Are you a fan of Chucky, Annabelle, Brahms, and M3GAN? These infamous killer dolls have been the stars of horror movies for years, captivating audiences with their terrifying antics. But did you know that there are other killer dolls waiting to be discovered? While many horror fans are familiar with franchises like Puppet Master, there are still countless pint-sized killers that have yet to receive the spotlight they deserve. Despite the initial reaction of dolls being harmless, the best killer doll movies use this innocuous facade to create an atmosphere of pure terror, showcasing the horrors that can be unleashed by a seemingly harmless toy.
While Chucky, Talky Tina from The Twilight Zone, and creepy ventriloquist dolls like Corky from Magic and Slappy from Goosebumps have definitely made their mark on the horror genre, it’s worth exploring some of the lesser-known killer dolls out there. These underrated entries are just waiting to be discovered, offering fresh and unique takes on the subgenre. So if you’re looking for more killer doll stories to add to your collection, look no further.
When you hear about a killer doll movie directed by Stuart Gordon, produced by Charles Band and Brian Yuzna, it’s natural to expect some super creepy and scary action. But the 1987 movie Dolls isn’t quite what you’d expect from the team. This movie is more like a spooky fairy tale, unlike Re-Animator and From Beyond.
Dolls starts with a familiar premise. A family is stuck in the middle of nowhere and seeks refuge in a mansion nearby. The owners, Gabriel and Hilary, seem like nice folks and even give a doll to little Judy from their collection. The story takes a turn when strange accidents start happening around the house. David, Judy’s father, realizes the dolls are involved in much more than meets the eye. Although Dolls is not as startling as other killer doll movies, it’s still a spooky treat and shows a different side of the iconic director.
Alongside the original Chucky, there are several killer dolls on our list that are under the control of another entity, which guides them to conduct sinister acts. One of the spookiest ventriloquist dummies that we’ve seen on the big screen is featured in James Wan’s 2007 film Dead Silence. The movie explores the concept of dolls being controlled by something else to a greater extent.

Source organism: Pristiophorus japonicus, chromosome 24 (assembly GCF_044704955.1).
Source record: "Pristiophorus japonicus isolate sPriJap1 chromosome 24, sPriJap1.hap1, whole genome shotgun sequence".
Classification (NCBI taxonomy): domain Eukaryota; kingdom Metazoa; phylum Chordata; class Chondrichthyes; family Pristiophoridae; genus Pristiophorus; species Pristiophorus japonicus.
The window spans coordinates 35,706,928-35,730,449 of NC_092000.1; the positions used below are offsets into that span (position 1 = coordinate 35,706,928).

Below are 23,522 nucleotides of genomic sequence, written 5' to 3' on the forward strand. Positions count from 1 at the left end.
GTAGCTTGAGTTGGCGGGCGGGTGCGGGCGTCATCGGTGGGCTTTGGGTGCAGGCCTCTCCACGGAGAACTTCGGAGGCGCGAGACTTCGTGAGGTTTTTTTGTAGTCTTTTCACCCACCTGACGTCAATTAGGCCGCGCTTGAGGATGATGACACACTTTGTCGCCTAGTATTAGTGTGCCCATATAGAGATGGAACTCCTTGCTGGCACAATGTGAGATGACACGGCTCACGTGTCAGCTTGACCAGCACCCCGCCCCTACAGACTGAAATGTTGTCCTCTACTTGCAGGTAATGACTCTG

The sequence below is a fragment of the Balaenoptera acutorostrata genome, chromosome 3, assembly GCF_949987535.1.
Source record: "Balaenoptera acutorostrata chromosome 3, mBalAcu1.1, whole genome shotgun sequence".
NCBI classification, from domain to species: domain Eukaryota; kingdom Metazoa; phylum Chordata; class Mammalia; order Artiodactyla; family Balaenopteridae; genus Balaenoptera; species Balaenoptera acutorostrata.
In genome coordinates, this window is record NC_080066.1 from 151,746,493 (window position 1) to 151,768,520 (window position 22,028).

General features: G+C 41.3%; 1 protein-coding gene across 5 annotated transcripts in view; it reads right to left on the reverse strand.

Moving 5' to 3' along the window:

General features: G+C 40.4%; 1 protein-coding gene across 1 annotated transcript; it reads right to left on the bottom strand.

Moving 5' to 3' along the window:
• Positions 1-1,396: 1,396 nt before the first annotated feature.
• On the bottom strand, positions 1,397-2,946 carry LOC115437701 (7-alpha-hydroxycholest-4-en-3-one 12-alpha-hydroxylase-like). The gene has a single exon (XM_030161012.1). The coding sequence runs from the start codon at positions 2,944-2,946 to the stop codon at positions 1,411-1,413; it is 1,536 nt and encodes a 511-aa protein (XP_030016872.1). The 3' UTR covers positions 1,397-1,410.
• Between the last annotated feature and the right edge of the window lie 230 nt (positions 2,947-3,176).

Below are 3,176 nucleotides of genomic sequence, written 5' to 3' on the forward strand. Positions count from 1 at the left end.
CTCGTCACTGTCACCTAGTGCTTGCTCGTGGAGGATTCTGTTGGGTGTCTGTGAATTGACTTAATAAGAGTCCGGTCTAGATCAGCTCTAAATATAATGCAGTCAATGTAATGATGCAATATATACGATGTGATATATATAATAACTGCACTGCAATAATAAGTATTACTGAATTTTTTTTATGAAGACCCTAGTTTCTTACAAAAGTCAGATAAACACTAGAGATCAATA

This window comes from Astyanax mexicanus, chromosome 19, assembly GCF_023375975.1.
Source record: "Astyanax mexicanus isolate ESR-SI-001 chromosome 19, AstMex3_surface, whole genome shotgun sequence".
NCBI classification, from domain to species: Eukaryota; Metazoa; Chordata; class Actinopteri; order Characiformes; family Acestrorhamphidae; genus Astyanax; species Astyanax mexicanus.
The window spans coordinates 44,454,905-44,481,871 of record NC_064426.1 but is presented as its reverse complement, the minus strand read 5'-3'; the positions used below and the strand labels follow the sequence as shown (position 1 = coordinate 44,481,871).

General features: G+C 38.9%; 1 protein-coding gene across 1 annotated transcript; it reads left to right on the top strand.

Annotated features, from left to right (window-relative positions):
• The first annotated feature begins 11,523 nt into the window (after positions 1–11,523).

While it may seem that Billy, the dummy who is believed to be behind the supernatural occurrences and killings in the film, is the star of the show, it’s soon revealed that Mary Shaw, the deceased ventriloquist who had transformed into a dummy upon her death, is the true culprit. And if that weren’t enough, there’s yet another dummy that’s even more terrifying in the movie…
The Twilight Zone
The iconic horror trope of “killer dolls” was first showcased in an episode of the classic TV show, The Twilight Zone, created by Rod Serling. In season five episode “Living Doll,” viewers were introduced to a malevolent doll named Talky Tina. Throughout the episode, Talky Tina’s pre-recorded catchphrase, “My name is Talky Tina and I love you very much/I don’t like you,” grows increasingly ominous. Telly Savalas, of Kojak fame, played the unfortunate victim of Talky Tina’s wrath. The doll tormented him both physically and mentally, using creepy phone calls and psychological tricks to terrorize him and lay the foundation for why killer dolls still haunt our dreams to this day.
Maria Leonara Teresa
The concept of killer dolls in horror movies often targets innocent children, but the 2014 Filipino film Maria Leonora Teresa takes things to another level. Directed by Wenn V. Deramas, the movie showcases the haunting aftermath of a bus crash that killed several children. The grieving parents, played by Jodi Sta. Maria, Iza Calzado, and Zanjo Marudo, soon discover that the cause of the tragedy may be linked to the spirit of a burned boy seeking revenge. In a radical attempt at therapy, a psychologist (Cris Villanueva) offers the devastated parents dolls modeled after their deceased children. The parents reluctantly agree, but the dolls prove to be anything but comforting as they become conduits for the vengeful spirit’s evil intentions. Maria Leonora Teresa is an eerie reminder of how killer dolls can take on a new level of horror when tied to the tragic loss of innocent lives.
When it comes to killer doll movies, the Puppet Master franchise stands out as one of the most well-known and beloved, alongside Chucky and Annabelle. Despite the franchise’s low-budget and modest special effects, it has earned a dedicated following thanks to its unforgettable cast of dangerous puppets. These puppets, created by Andre Toulon using an enigmatic formula, have become iconic horror characters, with fan favorites including Blade, Jester, Pinhead, Leech Woman, Torch, and others that have terrorized us in our childhoods. It may be surprising to learn that there are actually twelve Puppet Master films to enjoy, along with a crossover with other horror franchises, not to mention an upcoming spin-off that focuses on the fans’ favorite, Blade. The Puppet Master franchise’s popularity proves that killer dolls remain a significant part of the horror genre for good reason.
Killer dolls have been a staple of horror movies for decades, from the unforgettable Chucky and Annabelle to the more obscure Billy/Mary Shaw and Talky Tina. As showcased by the lesser-known films like Dolls and Maria Leonara Teresa, killer dolls can be used to create an unsettling atmosphere and evoke terror in audiences using their innocuous appearance. The iconic Puppet Master franchise is a testament to the legacy of killer dolls in horror, with its unforgettable cast of dangerous puppets. Whether you’re a long-time fan of killer doll movies or just getting started, there’s no doubt that these pint-sized terrors will continue to haunt our dreams for years to come.